EA131-4-AU-CO:
Introduction to Acting Theory, Methods and Practice, and Development From Self to Character

The details
2019/20
East 15 Acting School
Colchester Campus
Autumn
Undergraduate: Level 4
Current
Thursday 03 October 2019
Saturday 14 December 2019
15
13 August 2019

 

Requisites for this module
(none)
(none)
(none)
(none)

 

(none)

Key module for

BA W496 Acting and Community Theatre

Module description

This first year acting module provides an initial training in acting theory, method and practice based on the uniqueness of the individual and the ability to change, adapt, extend, perceive, accept and reject. Students move through self-study to look outside themselves, approaching firstly improvised situations and then scripted text in imaginative and collaborative ways. By the end of the course you will know how to start work on a play and will have begun collaborative text work. You will be able to begin to create a character from a text and to start the process of creating the world of the play.

Module Content
Improvisation: The Basic Rules
- Finding the correct activities of an incident
- Exploring 'What If?'
- Status
- Altering given circumstances
- Being/responding in the moment
- Giving circumstances that are new to the character
- Answering the 'W' (and one 'H') words:
Who am I?
Where am I?
When is this?
What am I doing?
Why am I doing this?
What do I want?
How do I get it?

You will start with a series of small imagined situations gradually building into large group improvisations as you develop your ability to work together. You will learn how to improvise truthfully and to give and take with others.

Story Telling/Play Reading
You will learn to tell stories individually and in groups, studying some of the great world stories and acting them out in class. You will begin to feel the pulse of a narrative drive. The course will examine increasingly complex tales, myths and legends which students will enact using different theatrical styles and formats. Mask, dance, music, sound, choral reading or any art form, as well as words may be used to tell stories, encouraging students to embrace more complex narrative material using all available techniques. You will be encouraged to extend verbal skills and vocabulary through the discussion of texts. Texts studied will become more complex in form and cover a wider range of styles than those of the earlier part of the course, encouraging students to develop the ability to lift increasingly challenging language, both implied and written, and make it their own.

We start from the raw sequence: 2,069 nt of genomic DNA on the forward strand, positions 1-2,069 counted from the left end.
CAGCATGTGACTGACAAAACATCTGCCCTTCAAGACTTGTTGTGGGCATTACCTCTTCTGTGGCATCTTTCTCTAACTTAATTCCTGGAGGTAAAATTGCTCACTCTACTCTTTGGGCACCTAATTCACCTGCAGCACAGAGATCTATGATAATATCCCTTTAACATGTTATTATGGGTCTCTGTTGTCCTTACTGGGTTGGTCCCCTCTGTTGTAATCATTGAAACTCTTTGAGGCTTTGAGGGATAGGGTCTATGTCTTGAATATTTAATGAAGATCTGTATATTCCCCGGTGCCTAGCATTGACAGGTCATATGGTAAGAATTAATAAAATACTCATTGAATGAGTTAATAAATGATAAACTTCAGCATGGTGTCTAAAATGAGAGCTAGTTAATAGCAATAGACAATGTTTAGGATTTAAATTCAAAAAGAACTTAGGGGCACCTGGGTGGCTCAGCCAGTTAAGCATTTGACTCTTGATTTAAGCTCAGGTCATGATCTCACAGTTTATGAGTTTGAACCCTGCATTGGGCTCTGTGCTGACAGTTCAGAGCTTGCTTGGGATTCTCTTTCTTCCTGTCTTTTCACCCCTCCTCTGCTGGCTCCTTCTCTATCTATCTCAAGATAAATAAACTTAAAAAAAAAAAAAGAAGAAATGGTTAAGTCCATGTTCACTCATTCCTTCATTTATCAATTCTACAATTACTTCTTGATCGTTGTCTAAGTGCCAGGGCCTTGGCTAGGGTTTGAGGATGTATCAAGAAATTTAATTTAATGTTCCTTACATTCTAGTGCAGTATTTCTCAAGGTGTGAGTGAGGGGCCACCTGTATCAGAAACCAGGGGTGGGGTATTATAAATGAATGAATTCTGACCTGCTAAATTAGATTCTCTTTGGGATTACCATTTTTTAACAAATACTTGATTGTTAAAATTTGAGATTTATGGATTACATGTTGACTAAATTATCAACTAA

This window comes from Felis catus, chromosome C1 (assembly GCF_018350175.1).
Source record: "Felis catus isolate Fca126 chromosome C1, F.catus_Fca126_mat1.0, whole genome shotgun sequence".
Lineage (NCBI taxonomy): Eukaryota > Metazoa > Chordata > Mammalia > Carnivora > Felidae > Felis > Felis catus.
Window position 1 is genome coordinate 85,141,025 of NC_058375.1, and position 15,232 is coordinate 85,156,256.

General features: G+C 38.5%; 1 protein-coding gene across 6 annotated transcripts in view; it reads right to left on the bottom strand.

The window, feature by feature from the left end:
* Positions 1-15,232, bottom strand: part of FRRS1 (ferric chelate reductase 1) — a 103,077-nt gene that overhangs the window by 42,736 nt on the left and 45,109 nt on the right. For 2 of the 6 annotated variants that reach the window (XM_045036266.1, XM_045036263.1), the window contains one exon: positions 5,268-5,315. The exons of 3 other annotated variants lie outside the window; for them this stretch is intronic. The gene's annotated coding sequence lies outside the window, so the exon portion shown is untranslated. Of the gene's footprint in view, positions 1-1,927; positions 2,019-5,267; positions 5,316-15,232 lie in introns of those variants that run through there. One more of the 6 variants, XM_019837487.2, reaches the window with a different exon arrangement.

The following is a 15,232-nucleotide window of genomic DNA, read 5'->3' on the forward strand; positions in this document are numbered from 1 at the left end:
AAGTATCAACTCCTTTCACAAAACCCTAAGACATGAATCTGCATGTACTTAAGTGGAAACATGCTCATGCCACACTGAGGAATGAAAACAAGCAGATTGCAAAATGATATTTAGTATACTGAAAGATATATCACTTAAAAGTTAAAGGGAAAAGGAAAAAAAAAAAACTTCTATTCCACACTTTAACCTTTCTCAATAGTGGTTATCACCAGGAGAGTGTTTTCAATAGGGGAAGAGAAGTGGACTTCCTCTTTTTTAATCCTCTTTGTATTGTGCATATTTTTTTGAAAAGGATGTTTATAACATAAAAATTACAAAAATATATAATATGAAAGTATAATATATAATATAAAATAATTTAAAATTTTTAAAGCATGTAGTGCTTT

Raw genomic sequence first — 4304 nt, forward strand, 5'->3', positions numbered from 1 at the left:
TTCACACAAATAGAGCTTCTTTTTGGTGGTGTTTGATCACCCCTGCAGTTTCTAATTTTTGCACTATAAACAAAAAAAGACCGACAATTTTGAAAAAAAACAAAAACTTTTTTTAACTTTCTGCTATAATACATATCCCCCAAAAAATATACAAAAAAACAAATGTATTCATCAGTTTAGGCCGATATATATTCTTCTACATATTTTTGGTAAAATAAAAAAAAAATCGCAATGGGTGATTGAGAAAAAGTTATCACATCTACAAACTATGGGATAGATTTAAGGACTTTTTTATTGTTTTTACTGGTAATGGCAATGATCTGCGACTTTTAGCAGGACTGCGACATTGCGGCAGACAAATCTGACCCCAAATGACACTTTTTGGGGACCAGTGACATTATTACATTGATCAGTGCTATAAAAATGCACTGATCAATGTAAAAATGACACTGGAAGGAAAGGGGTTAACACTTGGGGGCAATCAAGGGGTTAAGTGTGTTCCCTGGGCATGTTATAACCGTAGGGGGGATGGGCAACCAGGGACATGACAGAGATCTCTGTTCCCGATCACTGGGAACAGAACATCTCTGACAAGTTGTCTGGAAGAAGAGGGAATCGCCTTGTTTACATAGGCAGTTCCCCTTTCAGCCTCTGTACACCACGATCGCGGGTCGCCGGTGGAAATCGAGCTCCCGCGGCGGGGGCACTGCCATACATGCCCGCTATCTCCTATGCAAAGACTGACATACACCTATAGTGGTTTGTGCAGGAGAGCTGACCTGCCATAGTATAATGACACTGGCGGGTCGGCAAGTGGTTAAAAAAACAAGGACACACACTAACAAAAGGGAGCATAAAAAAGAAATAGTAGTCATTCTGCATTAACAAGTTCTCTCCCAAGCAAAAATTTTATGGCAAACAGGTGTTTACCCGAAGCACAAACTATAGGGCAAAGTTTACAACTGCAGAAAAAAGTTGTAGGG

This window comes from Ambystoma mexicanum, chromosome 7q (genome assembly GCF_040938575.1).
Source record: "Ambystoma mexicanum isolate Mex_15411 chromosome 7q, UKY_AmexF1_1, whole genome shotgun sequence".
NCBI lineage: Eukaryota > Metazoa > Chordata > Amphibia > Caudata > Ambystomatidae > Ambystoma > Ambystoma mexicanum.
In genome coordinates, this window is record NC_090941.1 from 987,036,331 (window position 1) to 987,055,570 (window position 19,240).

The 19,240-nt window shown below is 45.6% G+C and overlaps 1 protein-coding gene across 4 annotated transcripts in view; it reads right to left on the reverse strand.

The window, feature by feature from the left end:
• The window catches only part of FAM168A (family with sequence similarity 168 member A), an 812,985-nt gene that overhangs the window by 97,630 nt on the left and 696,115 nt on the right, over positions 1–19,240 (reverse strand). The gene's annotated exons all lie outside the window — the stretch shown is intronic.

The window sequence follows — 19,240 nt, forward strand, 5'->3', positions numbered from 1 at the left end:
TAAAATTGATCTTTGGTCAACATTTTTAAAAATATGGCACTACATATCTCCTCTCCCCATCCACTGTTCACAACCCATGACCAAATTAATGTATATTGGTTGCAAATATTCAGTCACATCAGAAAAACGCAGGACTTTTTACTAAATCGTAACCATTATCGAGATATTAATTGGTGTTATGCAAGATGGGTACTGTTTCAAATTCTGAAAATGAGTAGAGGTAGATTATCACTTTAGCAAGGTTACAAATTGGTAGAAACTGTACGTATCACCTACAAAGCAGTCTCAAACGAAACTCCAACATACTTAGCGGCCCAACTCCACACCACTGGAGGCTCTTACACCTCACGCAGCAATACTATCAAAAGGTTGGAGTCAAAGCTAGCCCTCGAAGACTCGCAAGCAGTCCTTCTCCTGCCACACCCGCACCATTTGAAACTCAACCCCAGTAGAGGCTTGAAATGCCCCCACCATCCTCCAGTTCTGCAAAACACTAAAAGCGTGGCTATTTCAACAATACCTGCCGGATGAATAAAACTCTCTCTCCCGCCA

Sight Reading
You will develop sight-reading skills by reading from a variety of plays and will begin to understand how text and punctuation are used to make characters' voices come alive. You will learn how to 'lift the words off the page' to create the world of the play in an exciting and immediate manner.

Study of Self
Students will use visual material to portray themselves. Each student begins by giving a 3 minute autobiographical introduction to the group. They recount personal recollections, which may be improvised by other group members. You will choose to use passionate or dispassionate emotional recall. You will write 2